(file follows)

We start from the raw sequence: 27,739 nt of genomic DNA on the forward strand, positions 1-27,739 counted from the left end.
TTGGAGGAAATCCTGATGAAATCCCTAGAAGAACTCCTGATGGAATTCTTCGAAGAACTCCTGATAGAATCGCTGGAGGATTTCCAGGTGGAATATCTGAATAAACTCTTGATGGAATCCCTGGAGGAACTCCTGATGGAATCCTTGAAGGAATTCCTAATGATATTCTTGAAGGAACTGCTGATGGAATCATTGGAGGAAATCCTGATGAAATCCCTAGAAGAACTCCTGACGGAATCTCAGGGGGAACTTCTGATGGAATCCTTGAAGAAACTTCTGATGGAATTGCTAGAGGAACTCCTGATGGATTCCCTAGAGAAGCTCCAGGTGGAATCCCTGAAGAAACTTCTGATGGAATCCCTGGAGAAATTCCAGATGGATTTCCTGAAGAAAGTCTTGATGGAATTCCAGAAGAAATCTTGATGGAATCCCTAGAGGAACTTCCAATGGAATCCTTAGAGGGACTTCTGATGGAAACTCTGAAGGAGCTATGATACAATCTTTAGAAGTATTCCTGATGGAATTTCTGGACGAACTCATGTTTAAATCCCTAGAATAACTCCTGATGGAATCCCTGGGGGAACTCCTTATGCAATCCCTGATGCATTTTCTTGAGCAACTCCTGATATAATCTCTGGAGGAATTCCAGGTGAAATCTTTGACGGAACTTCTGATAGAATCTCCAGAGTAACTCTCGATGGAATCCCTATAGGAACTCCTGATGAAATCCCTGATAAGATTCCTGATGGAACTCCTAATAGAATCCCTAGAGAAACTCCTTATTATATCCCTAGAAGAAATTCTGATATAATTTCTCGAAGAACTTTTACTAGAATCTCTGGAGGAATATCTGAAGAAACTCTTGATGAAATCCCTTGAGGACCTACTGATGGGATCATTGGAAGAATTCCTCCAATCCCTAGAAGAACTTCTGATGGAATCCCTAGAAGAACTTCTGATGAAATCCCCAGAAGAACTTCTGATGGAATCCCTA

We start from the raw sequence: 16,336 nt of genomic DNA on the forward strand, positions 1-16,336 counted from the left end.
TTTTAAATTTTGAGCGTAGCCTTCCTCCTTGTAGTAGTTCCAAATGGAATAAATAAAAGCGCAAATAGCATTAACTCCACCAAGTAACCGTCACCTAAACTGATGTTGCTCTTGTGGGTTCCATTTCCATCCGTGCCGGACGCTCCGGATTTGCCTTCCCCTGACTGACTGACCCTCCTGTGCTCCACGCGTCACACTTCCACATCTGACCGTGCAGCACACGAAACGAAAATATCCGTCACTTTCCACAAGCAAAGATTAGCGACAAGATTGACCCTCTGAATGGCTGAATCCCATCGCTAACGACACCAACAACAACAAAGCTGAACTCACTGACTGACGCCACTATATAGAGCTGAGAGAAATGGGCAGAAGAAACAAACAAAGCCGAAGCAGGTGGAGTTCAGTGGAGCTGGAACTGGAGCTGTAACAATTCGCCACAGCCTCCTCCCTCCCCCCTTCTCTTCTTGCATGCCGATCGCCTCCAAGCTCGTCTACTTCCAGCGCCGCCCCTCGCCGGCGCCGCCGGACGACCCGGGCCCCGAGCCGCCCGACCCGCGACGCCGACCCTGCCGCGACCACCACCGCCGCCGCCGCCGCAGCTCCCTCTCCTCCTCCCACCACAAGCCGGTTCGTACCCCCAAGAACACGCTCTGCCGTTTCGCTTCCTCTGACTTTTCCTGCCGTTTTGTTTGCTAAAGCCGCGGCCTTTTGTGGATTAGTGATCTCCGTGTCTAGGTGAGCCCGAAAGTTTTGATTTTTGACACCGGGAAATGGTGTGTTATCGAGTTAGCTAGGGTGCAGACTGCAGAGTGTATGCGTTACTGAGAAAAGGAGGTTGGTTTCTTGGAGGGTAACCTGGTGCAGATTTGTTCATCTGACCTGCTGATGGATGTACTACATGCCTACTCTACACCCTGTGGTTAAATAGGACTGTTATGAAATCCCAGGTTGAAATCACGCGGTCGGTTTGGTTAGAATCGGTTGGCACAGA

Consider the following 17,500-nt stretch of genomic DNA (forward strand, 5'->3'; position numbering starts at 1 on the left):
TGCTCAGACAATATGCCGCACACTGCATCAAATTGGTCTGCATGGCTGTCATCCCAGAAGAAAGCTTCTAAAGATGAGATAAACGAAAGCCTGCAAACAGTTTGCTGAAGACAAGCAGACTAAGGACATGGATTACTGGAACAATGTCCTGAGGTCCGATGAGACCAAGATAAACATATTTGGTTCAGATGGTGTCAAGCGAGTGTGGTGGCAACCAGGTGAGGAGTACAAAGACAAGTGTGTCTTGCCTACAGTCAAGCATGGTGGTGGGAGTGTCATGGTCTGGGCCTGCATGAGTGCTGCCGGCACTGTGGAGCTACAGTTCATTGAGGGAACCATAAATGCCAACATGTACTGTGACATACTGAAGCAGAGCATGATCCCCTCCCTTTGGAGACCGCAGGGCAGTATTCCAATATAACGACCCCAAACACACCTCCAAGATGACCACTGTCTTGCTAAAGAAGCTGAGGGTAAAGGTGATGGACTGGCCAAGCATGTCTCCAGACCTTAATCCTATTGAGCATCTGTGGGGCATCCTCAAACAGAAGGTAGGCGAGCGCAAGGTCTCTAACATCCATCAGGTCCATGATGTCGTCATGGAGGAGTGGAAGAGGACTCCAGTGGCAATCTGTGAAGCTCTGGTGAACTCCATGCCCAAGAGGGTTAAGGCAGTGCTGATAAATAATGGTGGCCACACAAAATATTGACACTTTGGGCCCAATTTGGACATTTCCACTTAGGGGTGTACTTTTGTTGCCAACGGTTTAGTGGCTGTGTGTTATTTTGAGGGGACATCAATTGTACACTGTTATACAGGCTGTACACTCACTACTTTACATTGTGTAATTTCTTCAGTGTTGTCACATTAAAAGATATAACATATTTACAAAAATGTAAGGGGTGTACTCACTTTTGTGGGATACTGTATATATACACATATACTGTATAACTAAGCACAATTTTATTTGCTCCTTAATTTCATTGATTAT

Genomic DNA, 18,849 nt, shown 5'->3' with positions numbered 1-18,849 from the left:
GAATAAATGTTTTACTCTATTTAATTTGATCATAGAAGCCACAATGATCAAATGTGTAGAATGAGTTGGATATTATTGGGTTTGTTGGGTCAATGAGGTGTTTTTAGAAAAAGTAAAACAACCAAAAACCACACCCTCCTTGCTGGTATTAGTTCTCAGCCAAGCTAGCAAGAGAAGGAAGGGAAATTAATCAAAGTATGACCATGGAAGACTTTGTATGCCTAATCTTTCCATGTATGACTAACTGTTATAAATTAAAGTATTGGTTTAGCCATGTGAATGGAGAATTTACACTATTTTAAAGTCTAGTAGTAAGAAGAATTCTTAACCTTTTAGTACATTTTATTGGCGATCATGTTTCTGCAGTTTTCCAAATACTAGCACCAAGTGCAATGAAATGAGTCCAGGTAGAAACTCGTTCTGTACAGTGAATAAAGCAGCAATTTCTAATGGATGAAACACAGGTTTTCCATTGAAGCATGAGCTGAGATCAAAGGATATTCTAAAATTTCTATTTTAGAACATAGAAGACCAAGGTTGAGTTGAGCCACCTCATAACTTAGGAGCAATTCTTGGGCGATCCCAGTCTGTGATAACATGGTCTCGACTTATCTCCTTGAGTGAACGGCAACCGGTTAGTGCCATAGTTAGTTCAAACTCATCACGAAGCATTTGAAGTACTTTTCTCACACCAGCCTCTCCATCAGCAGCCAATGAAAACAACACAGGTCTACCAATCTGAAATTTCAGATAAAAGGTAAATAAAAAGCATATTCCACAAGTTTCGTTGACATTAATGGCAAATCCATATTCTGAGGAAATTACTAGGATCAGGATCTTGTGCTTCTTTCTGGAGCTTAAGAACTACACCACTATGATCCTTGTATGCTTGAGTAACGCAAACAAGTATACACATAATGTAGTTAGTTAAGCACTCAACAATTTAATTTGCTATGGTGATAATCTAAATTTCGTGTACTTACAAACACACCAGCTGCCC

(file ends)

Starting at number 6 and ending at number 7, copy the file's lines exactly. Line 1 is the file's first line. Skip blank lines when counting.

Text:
TGCTCAGACAATATGCCGCACACTGCATCAAATTGGTCTGCATGGCTGTCATCCCAGAAGAAAGCTTCTAAAGATGAGATAAACGAAAGCCTGCAAACAGTTTGCTGAAGACAAGCAGACTAAGGACATGGATTACTGGAACAATGTCCTGAGGTCCGATGAGACCAAGATAAACATATTTGGTTCAGATGGTGTCAAGCGAGTGTGGTGGCAACCAGGTGAGGAGTACAAAGACAAGTGTGTCTTGCCTACAGTCAAGCATGGTGGTGGGAGTGTCATGGTCTGGGCCTGCATGAGTGCTGCCGGCACTGTGGAGCTACAGTTCATTGAGGGAACCATAAATGCCAACATGTACTGTGACATACTGAAGCAGAGCATGATCCCCTCCCTTTGGAGACCGCAGGGCAGTATTCCAATATAACGACCCCAAACACACCTCCAAGATGACCACTGTCTTGCTAAAGAAGCTGAGGGTAAAGGTGATGGACTGGCCAAGCATGTCTCCAGACCTTAATCCTATTGAGCATCTGTGGGGCATCCTCAAACAGAAGGTAGGCGAGCGCAAGGTCTCTAACATCCATCAGGTCCATGATGTCGTCATGGAGGAGTGGAAGAGGACTCCAGTGGCAATCTGTGAAGCTCTGGTGAACTCCATGCCCAAGAGGGTTAAGGCAGTGCTGATAAATAATGGTGGCCACACAAAATATTGACACTTTGGGCCCAATTTGGACATTTCCACTTAGGGGTGTACTTTTGTTGCCAACGGTTTAGTGGCTGTGTGTTATTTTGAGGGGACATCAATTGTACACTGTTATACAGGCTGTACACTCACTACTTTACATTGTGTAATTTCTTCAGTGTTGTCACATTAAAAGATATAACATATTTACAAAAATGTAAGGGGTGTACTCACTTTTGTGGGATACTGTATATATACACATATACTGTATAACTAAGCACAATTTTATTTGCTCCTTAATTTCATTGATTAT

Genomic DNA, 18,849 nt, shown 5'->3' with positions numbered 1-18,849 from the left: